A trilingual inscription placed by Pontius Pilate upon the cross proclaimed “Jesus of Nazareth the King of the Jews.” This titulus was able to be read by many of the Jews, John says, not only because of Golgatha’s proximity to the city, but also because the text was written in Hebrew, Greek, and Latin. Pilate’s declaration addressed the multilingual population of Jerusalem, both its residents and also its visitors, who were filling the city during the Passover. Weeks later, on the day of Pentecost, Peter and some Apostles addressed Jews, residents of Jerusalem who had gathered from every nation, and for a moment the polyglot assembly communicated in one language. Miraculously, “every man heard them speak in his own language” (Acts 2:6). It was cause for amazement that these Galileans were able to be understood by Parthians, Medes, Elamites, Mesopotamians, Judeans, Cappadocians, Pontians, Asians, Phrygians, Pamphylians, Egyptians, Cyrenians, Cretans, Arabians, and proselytes and Jews from Rome (Acts 2:1–13).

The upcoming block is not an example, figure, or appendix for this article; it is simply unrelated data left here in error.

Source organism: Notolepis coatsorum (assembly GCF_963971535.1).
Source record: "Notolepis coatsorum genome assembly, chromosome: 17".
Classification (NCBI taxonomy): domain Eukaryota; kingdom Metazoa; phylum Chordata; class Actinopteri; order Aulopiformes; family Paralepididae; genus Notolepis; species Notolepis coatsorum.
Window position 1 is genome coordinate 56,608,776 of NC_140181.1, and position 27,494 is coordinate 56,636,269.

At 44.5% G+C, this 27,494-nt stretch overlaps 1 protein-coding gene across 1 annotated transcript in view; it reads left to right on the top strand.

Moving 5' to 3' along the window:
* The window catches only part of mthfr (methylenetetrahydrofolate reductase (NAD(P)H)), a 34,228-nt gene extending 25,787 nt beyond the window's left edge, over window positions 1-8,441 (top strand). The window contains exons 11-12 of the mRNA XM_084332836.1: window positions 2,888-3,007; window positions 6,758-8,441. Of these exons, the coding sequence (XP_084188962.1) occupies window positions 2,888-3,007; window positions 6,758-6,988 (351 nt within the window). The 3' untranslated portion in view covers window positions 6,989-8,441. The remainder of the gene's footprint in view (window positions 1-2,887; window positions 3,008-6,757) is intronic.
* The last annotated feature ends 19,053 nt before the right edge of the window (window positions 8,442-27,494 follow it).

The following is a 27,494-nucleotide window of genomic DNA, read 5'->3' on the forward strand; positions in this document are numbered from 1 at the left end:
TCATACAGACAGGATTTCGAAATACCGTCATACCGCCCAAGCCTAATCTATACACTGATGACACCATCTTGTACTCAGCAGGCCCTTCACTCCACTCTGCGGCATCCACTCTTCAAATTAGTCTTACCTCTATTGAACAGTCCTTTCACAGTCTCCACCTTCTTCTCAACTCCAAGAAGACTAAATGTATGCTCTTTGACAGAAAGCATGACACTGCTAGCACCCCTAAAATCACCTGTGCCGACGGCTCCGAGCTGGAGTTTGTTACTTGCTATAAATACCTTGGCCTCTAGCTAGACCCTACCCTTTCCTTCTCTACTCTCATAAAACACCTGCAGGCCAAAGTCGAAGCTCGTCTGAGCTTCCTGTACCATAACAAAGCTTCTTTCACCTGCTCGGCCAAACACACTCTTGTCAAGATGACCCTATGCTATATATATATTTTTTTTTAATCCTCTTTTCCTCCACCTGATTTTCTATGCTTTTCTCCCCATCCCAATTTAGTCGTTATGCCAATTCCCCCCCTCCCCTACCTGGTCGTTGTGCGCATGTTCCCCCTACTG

Not only the Jerusalem of these anecdotes, but all of Roman Judea in the first century A.D. was a place of tremendous linguistic diversity. Centuries of political and religious change had resulted in the establishment of a culture in which Hebrew, Aramaic, Greek, and Latin were written, read, and especially spoken by a multilingual group. This included governors and subjects, scholars and laymen, missionaries and proselytes, buyers and sellers, clients and kings. The rock of Masada, having yielded from its rubble Latin, Greek, Aramaic, and Hebrew texts, exemplifies the societal internexus of New Testament Palestine.